I started my teaching career in a tiny school district with few alternatives for middle school extracurriculars, but I was already planning to launch a theatre club before the school year started. I knew at least one student would be interested when a student informed me on the second day of school that he wanted to be an actress.
It took me a few months to fine-tune the club’s logistics, and I was worried that there might not be enough students interested in performing in the spring. I created permission slips and placed an ad in the morning announcements once I received permission to perform a play and was sure that I could do it. Students had picked up all of the permission slips within a day, so I had to print more. The group now has around 80 members.
Following the auditions, I set aside one rehearsal every week after school. Students who did not wish to perform might join the crew, which included props, costumes, lighting and sound. It was a lot of effort directing the players on stage and giving jobs to the crew members: I had over 80 pupils who all needed to do something. I was stressed because this position required so much time. We constructed props and costumes out of discarded materials because we did not have any financing, but by some miracle, we got the job done.
What the Drama Club Gave The Students
Despite the stress, there were some actual benefits: I was able to develop stronger bonds with every member of the cast and crew. Instead of sitting in a classroom looking for a text’s topic, we were suddenly looking for skills that my pupils had no idea they possessed. They provided me with a behind-the-scenes look at their passions.
It was evident that no one had noticed that some of them had incredible singing voices, could sew incredible costumes or could build massive wooden props. The theatrical club cultivated such abilities for the majority of them, and many students went on to enrol in junior high electives that matched those talents.
Social life may be difficult for many middle school pupils. Cliques arise among students, and many students lack a sense of belonging. Athletes, musicians, gamers, cheerleaders, painters, gifted and talented kids, and students in resource courses were among the 80 students that took part in the theatrical club.
Over the year, I observed as new friendships blossomed among all of these disparate groups. Sixth graders discussed their plans for sleepovers with their fifth-grade friends. After practice, students who had never talked before joining the group would stroll home together. Parents then posted photos of the drama club kids having cookouts together during the summer. The group, which began with minimal funds, formed bonds that lasted much beyond the spring show. Students who had previously stated that they had no friends now had 80.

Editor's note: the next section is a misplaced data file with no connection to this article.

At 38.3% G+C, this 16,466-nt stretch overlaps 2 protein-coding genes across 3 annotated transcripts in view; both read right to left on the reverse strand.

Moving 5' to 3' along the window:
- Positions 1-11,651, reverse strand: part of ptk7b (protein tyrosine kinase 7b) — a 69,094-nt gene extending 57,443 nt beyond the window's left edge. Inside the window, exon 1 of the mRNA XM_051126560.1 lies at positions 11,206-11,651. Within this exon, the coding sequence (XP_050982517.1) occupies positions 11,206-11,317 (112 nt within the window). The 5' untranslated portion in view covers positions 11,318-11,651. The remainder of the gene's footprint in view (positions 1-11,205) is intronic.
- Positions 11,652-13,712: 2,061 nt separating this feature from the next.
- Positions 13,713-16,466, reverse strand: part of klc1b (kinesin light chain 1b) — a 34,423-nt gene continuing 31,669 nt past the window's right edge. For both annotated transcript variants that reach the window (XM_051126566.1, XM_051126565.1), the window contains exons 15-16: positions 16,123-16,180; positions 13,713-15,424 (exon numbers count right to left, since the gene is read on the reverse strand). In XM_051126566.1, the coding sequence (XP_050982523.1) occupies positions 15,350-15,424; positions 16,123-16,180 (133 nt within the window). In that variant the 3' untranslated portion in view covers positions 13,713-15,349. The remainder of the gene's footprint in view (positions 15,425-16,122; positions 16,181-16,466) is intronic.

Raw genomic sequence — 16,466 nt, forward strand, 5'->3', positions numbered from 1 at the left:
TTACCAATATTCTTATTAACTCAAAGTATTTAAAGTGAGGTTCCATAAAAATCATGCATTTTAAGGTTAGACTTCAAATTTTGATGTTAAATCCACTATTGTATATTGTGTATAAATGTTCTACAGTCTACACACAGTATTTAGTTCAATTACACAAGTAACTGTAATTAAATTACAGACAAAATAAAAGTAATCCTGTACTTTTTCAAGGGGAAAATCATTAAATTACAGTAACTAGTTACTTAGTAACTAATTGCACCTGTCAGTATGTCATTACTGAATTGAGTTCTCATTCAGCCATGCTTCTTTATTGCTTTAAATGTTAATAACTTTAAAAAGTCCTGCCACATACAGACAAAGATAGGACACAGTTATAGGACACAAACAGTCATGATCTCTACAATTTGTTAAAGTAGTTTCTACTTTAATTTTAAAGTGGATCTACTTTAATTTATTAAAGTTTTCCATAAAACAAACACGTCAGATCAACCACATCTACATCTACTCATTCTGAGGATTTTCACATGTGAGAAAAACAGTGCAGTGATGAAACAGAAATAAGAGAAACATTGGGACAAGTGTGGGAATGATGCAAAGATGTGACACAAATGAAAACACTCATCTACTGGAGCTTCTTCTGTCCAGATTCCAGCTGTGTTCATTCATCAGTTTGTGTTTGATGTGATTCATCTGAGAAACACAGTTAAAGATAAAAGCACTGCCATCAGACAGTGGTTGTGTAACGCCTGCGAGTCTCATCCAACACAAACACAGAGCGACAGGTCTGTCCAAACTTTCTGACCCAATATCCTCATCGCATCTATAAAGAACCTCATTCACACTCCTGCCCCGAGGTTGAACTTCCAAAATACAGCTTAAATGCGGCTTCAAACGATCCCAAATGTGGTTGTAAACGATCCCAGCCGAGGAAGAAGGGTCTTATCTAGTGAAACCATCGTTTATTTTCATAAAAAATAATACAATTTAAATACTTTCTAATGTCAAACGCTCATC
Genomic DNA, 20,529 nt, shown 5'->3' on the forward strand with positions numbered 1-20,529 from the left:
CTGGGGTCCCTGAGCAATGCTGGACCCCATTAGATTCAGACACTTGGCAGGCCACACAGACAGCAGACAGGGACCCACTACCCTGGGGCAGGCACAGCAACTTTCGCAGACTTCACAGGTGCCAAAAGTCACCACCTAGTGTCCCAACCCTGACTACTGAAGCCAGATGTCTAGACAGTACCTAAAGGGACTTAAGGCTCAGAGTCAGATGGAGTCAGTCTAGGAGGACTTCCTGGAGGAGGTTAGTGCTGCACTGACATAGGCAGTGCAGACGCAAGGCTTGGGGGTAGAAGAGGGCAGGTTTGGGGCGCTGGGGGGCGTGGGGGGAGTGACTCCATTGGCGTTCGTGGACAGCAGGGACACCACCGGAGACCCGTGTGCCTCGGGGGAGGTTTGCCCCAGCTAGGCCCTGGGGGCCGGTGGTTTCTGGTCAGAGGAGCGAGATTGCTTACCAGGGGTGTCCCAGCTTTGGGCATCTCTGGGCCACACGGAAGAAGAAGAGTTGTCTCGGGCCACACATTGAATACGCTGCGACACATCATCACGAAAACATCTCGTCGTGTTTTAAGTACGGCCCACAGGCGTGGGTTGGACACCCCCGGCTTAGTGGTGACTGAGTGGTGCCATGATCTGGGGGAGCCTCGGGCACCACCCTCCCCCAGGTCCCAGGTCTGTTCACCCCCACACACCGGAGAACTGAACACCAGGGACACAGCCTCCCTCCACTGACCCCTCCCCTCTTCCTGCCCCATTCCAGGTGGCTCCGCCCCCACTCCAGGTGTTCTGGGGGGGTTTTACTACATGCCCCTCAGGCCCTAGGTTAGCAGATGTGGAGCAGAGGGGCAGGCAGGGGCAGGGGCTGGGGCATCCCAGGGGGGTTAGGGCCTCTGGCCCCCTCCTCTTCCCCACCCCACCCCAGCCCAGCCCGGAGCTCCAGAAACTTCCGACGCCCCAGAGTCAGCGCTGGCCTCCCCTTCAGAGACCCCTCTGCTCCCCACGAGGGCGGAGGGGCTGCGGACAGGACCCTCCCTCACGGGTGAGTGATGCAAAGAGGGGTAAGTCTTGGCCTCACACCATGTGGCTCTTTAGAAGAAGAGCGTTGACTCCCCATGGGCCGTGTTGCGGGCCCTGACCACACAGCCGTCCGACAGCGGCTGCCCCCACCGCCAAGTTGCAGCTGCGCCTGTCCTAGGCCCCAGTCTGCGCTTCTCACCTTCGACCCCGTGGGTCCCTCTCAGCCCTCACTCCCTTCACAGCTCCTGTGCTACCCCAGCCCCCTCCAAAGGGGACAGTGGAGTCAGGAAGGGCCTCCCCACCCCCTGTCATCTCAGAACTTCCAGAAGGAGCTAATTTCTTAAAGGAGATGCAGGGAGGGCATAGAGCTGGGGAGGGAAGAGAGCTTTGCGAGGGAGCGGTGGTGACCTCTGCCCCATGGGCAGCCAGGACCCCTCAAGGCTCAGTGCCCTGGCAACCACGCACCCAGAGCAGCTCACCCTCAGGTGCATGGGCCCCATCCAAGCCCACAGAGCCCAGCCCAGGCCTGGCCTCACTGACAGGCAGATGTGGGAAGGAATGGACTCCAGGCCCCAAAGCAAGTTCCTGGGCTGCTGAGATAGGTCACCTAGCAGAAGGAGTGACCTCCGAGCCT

Many of the kids who joined the theatre club were introverts who would chuckle when I encouraged them to speak from the diaphragm during voice projection rehearsals. Each rehearsal began with improvisation games, which had a huge influence on encouraging my pupils to let go of their inhibitions. They discovered how to laugh at themselves as well as with one another. They became more self-assured and at ease when speaking in front of a group. Many of these quiet, shy children went on to perform in the school talent show, something they would have avoided earlier since it was too nerve-wracking for them.
The effect of this transformation, this increased comfort with public speaking and performance, was also visible in the classroom, where students’ presentations were considerably enhanced and group work became simpler. And incoming pupils were always greeted by someone.
I used to leave rehearsal feeling like I was in over my head a lot of the time. At times, I convinced myself that there was no way I could do it again the next year. But at the end of the play, I was a whirlwind of feelings and realisations: I had directed the entire show, but every piece of set and costume had been built by students—and it all looked fantastic.
So many of our children require someone to engage in their passions and offer them a way to succeed outside of the classroom. The advantages of an investment like running a theatre club are great, even though it takes a lot of effort and patience. I was a first-year teacher with no idea what I was doing, but by the end of the year, many kids had established unexpected friendships, shy people were playing main roles, and the entire class had put on a production that audience members thought was the greatest they would ever see.
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